Potential $1.5B Settlement for Gulf Oil Spill Claims

The latest regulatory filings by Transocean, Ltd. reveal some details of ongoing discussions between the offshore drilling giant and the U.S. government.

Transocean, Ltd., based in Vernier, Switzerland, was the owner of the Deepwater Horizon drilling rig. The rig was the site of an explosion in April of 2010 which caused the death of 11 oil rig workers. The explosion was triggered by the blowout of the BP-owned Macondo well, and led to the 2010 Gulf of Mexico oil spill disaster.

Discussions of Settlement Amounts are Ongoing

Lawsuits have ensued against BP and Transocean with the federal government suing Transocean in 2010, stating that they allegedly violated U.S. government pollution laws. The $1.5 billion settlement in discussion would be aimed at resolving all federal, criminal and civil claims against Transocean.

Earlier this year the company rejected a settlement offer from BP and plaintiffs’ attorneys stating that the amount requested was excessive. The private attorneys represented Gulf Coast businesses and residents who claim economic damages due to the oil spill.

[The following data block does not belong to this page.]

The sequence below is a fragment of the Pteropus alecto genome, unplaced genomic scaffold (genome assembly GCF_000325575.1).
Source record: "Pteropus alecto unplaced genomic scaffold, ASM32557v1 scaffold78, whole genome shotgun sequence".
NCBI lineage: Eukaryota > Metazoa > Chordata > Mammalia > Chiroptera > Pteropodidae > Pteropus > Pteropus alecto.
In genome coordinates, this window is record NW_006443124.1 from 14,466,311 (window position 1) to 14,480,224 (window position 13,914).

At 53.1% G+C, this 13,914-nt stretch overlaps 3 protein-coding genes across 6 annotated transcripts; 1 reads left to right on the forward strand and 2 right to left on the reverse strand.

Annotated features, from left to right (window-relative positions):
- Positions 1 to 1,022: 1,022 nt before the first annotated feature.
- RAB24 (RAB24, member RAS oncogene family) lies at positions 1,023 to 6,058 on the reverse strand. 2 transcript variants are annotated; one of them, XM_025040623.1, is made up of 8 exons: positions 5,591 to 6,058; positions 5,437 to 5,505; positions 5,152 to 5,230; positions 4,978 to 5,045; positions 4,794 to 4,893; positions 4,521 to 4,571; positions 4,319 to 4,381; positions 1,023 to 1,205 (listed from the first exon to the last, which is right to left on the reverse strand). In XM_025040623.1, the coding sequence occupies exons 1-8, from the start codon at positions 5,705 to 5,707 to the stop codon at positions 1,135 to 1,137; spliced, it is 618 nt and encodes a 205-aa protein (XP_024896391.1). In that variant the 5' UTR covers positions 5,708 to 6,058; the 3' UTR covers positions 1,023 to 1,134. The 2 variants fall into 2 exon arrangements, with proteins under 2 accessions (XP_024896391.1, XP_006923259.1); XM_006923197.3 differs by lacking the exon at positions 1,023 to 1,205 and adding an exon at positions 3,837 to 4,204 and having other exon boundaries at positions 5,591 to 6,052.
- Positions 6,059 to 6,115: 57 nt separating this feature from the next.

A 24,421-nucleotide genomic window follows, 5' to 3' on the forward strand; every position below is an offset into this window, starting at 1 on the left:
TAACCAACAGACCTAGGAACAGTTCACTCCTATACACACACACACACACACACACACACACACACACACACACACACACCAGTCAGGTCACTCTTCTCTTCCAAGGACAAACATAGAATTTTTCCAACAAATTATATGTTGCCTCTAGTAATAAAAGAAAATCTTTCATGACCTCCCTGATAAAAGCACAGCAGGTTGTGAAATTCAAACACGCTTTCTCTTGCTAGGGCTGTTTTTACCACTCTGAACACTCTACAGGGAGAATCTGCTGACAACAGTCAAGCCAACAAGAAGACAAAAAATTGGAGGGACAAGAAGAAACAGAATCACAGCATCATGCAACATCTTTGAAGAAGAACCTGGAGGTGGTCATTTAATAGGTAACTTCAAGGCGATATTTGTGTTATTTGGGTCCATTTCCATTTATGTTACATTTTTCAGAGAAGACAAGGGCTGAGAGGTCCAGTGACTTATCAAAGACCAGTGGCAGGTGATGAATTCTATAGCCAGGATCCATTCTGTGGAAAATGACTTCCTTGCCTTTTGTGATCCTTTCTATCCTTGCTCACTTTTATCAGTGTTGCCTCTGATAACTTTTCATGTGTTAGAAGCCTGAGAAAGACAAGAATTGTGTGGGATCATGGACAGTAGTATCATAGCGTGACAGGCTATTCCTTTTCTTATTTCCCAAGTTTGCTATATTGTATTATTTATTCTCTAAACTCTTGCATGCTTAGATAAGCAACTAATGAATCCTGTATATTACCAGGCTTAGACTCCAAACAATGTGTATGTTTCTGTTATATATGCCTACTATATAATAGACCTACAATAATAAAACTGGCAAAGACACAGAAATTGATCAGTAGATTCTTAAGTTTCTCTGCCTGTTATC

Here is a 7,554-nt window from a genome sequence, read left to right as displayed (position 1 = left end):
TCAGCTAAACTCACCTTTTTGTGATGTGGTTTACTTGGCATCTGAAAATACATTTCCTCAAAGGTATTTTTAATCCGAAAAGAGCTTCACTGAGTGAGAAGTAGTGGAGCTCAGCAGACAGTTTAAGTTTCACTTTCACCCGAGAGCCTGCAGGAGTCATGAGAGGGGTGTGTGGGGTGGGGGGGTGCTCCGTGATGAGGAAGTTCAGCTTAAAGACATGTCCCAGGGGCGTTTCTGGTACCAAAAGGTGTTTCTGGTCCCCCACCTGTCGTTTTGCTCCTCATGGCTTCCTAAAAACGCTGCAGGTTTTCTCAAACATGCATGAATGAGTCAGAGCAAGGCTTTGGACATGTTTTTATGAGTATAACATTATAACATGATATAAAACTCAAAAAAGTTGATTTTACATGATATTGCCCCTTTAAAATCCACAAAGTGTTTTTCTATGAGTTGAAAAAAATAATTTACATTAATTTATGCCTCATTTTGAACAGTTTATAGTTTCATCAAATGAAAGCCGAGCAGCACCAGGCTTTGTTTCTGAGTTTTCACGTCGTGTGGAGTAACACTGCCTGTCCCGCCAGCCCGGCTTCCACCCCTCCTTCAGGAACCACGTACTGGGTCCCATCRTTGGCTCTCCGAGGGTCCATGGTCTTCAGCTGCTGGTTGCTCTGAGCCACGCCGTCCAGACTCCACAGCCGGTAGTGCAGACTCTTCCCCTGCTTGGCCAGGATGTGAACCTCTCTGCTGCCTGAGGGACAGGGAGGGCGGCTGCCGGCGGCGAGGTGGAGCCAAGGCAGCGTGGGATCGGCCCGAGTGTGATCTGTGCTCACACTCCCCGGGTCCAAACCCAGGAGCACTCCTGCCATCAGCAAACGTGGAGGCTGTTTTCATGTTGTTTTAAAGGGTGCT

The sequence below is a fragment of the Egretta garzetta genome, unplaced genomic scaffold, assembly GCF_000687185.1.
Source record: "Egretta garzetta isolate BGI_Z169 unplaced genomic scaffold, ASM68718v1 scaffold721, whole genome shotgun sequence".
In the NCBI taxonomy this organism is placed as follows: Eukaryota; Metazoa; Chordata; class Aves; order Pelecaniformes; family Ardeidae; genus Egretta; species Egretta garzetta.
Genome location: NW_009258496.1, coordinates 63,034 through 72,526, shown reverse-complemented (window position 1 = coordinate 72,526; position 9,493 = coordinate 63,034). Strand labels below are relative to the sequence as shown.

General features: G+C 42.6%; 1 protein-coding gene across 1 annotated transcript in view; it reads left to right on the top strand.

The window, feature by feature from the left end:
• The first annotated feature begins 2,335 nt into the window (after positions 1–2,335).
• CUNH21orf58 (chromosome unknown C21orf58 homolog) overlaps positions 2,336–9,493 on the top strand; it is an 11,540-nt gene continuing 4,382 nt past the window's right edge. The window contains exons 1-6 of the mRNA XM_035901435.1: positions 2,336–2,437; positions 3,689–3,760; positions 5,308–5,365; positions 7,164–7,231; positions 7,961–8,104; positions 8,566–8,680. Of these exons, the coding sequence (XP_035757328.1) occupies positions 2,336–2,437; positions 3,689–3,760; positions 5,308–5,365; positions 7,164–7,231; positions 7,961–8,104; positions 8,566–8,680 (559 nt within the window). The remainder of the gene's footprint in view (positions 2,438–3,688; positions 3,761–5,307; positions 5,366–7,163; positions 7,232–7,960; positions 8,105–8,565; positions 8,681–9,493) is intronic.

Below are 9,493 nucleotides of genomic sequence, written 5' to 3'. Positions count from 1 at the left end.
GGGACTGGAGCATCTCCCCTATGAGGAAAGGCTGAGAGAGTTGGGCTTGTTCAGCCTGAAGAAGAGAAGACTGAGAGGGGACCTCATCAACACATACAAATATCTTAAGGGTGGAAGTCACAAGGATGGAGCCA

Previously, Transocean has stated that it had set aside $2 billion to cover anticipated claims stemming from the Deepwater Horizon explosion.

This is in contrast to BP which estimates it will end up paying approximately $7.8 billion to cover claims related to its role in the spill. Litigation continues and in May, a U.S. District Judge in New Orleans provided preliminary approval for a proposed class action settlement agreement between plaintiffs and BP.

Settlement Talks Still Have Outstanding Issues

In its filing with the Securities and Exchange Commission, Transocean said, “There can be no assurance that the parties will enter into agreements on the terms described or at all.”

In its regulatory filing, Transocean notes that there are still several issues to be resolved before an agreement can be reached, including:

  • The exact wording of the agreement
  • The time period provided to Transocean for payment
  • Whether claims of environmental damage, covered under the Oil Pollution Act of 1990, would be included

Meanwhile, Transocean continues to lead the way in deep water oil exploration. In April 2011, in 10,194 feet of water off the coast of India, Transocean set the record for the deepest fossil fuel well. The company also plans to fund the construction of two new drilling ships. These rigs will be able to drill in water depths of up to 12,000 feet with wells extending up to 40,000 feet.

A complicated web of litigation relating to the oil spill still remains between Transocean, BP, the federal government and private parties. A January 14, 2013 trial date has been set to continue the legal process for any unsettled litigation.